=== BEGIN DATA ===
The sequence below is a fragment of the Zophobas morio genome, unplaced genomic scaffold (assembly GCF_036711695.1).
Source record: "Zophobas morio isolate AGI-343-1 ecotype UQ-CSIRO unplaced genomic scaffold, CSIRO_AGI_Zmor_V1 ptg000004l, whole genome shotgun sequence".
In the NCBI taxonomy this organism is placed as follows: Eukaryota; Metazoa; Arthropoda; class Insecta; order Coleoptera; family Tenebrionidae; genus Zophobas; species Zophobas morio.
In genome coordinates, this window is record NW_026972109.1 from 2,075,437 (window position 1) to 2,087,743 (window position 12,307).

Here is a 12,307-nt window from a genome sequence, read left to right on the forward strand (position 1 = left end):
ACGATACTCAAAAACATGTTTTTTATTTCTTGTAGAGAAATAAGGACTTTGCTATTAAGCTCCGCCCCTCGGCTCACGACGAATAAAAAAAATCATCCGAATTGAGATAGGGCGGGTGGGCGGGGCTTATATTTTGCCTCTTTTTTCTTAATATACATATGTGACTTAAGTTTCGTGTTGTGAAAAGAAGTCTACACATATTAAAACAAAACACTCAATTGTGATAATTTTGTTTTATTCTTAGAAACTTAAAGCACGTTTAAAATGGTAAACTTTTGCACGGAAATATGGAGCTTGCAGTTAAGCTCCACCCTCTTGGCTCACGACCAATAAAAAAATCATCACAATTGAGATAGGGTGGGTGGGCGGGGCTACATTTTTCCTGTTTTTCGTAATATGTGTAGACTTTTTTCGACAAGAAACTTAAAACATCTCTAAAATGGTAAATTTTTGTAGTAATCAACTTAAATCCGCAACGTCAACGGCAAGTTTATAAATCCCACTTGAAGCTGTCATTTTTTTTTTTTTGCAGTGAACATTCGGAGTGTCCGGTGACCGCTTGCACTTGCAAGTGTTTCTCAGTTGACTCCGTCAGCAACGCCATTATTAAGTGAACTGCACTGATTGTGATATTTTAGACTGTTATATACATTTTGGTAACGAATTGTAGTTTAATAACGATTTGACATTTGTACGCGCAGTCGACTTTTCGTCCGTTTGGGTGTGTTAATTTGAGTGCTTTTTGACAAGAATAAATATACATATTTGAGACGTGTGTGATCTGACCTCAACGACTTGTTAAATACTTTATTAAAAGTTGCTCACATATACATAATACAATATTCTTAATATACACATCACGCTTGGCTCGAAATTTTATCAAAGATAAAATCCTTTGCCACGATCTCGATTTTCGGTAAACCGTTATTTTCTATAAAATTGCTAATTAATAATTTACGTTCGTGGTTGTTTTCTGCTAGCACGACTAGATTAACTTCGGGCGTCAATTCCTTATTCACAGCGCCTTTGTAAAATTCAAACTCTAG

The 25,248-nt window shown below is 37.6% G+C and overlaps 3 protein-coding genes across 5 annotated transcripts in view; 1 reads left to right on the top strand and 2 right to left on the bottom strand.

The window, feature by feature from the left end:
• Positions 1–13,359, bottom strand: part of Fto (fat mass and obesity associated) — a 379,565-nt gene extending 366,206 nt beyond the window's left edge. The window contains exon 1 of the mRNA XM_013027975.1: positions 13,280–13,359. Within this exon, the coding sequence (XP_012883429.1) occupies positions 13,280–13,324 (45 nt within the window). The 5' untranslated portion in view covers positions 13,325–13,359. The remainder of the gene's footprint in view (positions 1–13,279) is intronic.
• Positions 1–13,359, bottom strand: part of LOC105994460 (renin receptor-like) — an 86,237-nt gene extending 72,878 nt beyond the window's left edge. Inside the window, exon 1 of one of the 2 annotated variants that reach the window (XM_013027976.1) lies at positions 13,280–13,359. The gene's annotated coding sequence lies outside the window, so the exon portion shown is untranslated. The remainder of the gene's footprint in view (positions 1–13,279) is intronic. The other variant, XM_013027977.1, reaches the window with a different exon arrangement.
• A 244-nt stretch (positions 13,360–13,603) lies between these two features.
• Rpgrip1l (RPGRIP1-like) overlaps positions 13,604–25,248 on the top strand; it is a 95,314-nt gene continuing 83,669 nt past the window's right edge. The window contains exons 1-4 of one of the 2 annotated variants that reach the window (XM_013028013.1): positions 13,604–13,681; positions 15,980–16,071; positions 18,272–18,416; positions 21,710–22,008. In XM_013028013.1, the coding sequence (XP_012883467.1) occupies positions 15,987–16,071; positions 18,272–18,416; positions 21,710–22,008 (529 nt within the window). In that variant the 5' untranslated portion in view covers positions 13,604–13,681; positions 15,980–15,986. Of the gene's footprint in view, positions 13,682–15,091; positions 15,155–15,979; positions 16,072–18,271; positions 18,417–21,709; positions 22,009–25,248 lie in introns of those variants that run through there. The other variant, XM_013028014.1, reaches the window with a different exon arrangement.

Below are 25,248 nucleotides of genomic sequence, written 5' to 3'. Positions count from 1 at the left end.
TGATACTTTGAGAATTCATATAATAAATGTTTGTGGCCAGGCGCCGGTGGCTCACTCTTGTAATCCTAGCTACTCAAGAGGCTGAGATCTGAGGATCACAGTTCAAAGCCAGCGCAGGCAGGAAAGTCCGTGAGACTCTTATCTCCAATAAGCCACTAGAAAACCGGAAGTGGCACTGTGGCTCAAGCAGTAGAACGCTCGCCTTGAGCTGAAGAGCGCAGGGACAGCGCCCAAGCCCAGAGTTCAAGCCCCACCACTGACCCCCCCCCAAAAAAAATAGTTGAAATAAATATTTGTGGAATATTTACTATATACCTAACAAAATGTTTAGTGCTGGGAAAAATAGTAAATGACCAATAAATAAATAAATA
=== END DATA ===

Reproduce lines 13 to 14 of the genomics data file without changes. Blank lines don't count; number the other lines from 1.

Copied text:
Below are 25,248 nucleotides of genomic sequence, written 5' to 3'. Positions count from 1 at the left end.
TGATACTTTGAGAATTCATATAATAAATGTTTGTGGCCAGGCGCCGGTGGCTCACTCTTGTAATCCTAGCTACTCAAGAGGCTGAGATCTGAGGATCACAGTTCAAAGCCAGCGCAGGCAGGAAAGTCCGTGAGACTCTTATCTCCAATAAGCCACTAGAAAACCGGAAGTGGCACTGTGGCTCAAGCAGTAGAACGCTCGCCTTGAGCTGAAGAGCGCAGGGACAGCGCCCAAGCCCAGAGTTCAAGCCCCACCACTGACCCCCCCCCAAAAAAAATAGTTGAAATAAATATTTGTGGAATATTTACTATATACCTAACAAAATGTTTAGTGCTGGGAAAAATAGTAAATGACCAATAAATAAATAAATA